What it Means to be an Ally as a Child of Vietnamese Refugees

A reflection on family history and the ongoing fight for liberation – for Palestine and for all.

A reflection on family history and the ongoing fight for liberation – for Palestine and for all.

The author's mother at the SGN airport in Vietnam, circa 1980s.

by Maka
May 14, 2024

By the end of the 1970s, around an astounding 16 million households in America were cable subscribers. As its reach grew, cable transformed the U.S. war against Vietnam from a distant conflict into a living reality. This marked the first televised war Americans bore witness to, and the first time they truly saw the horrors their own country was inflicting on Asian civilians. 

As Israel’s attack on Palestine continues, causing telecommunications blackouts across Gaza, civilians have been able to share their experience using social media, a newer medium for news and information, via e-sims. This means that, despite the bias in western media and Israeli propaganda (e.g. from pro-Israel superbowl ads, misleading attacks on Gaza hospitals), those of us living in the west are able to fact-check and access a more authentic perspective from Palestinian journalists sharing their live experiences, on the ground, all while attempting to survive constant warfare.

Anti-Vietnam war demonstration. Vancouver, BC. 1968. (Photo: John Hill)

Social media’s window into Gaza

Growing up in Canada, I do not have to face the horrors and tragedies my parents endured during the U.S. war against Vietnam. But from the stories I was told growing up and, now, through the ongoing exposure of the Palestinian genocide, I am reminded of what my family and relatives experienced. 

Some of my family were exposed to carcinogenic Agent Orange, rushed to shelters in safety zones, and tightly packed into rickety boats where survival was minimal and not guaranteed. Not unlike that period of war, today, Palestinians are enduring starvation, constant bombardment, and ongoing displacement. Meanwhile, thousands upon thousands of children have been killed or are undergoing surgery and amputation without anaesthesia; many have also been left orphaned

As a child of Vietnamese refugees and a settler displaced due to western involvement in Asia, there is an aversion to living in the west that I harbour. To bear witness to – from the comfort of my home in Canada – the Palestinian genocide and the displacement of millions is a privilege, one that demands a responsibility to bring attention to the ethnic cleansing at hand, to learn from this, and to help prevent it from ever happening again.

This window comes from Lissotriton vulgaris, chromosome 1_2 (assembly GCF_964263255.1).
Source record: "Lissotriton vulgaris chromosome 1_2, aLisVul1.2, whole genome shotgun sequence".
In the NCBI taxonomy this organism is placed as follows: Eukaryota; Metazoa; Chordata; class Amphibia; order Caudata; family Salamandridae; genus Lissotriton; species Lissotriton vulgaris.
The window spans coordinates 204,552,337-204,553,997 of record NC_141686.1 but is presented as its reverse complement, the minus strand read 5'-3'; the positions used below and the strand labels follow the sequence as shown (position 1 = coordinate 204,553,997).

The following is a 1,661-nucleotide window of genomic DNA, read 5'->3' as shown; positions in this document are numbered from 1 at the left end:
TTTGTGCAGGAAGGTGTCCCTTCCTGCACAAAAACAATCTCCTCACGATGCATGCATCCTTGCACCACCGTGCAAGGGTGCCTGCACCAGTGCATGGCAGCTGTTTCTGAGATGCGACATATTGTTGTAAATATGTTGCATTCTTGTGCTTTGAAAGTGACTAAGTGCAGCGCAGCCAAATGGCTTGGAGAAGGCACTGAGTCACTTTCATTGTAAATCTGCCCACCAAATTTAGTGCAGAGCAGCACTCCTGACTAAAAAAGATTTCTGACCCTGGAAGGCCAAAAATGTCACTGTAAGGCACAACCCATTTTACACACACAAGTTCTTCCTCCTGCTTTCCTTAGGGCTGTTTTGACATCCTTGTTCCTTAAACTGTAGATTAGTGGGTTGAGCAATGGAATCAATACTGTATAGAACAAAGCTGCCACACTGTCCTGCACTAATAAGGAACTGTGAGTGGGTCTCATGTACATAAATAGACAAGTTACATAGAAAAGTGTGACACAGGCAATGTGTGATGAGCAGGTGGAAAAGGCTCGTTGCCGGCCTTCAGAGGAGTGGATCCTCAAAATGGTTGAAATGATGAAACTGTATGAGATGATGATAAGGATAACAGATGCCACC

A broken system

Whether due to persecution, violence, or escaping war, a refugee is someone who cannot or is afraid to return home. The war against Vietnam claimed 1.7 million Vietnamese lives and displaced 13 million refugees. After April 30, 1975, when the Vietnamese were fleeing the communist regime and escaping persecution, Canada was among the top countries to take in the most refugees – a historic 60,000, from 1979 to 1980, to be exact. The country was even awarded the Nansen Award for its generous intake. 

A Vietnamese woman holds her sick child as she pleads for help from fishing boat carrying 48 other refugees. (Photo: Eddie Adams, Public domain, via Wikimedia Commons)

But yes, there is a prickly contradiction there: it’s well and good to take in refugees, particularly so many, but what about when that same country was complicit in their displacement to begin with? During the Vietnam War, through the testing of Agent Orange in Base Gagetown, New Brunswick, and in dealing arms with the U.S., Canada certainly was complicit. Similarly, the current Canadian government is complicit in the genocide of Palestinians – through taking months to call for a ceasefire (albeit, not a permanent one), continuing to export weapons, providing military assistance to Israel, and providing diplomatic and political impunity to the Zionist entity. (On the other hand, it’s worth noting how Canada approached Ukrainian refugees with utmost urgency. Sounds a lot like racism, doesn’t it?)

The 1948 Nakba, the Arabic word for catastrophe, killed 15,000 Palestinians and displaced at least 750,000. It was only the start of an ethnic cleansing. Over 75 years later, the massacre continues, with Israel having created one of the largest stateless communities across the globe.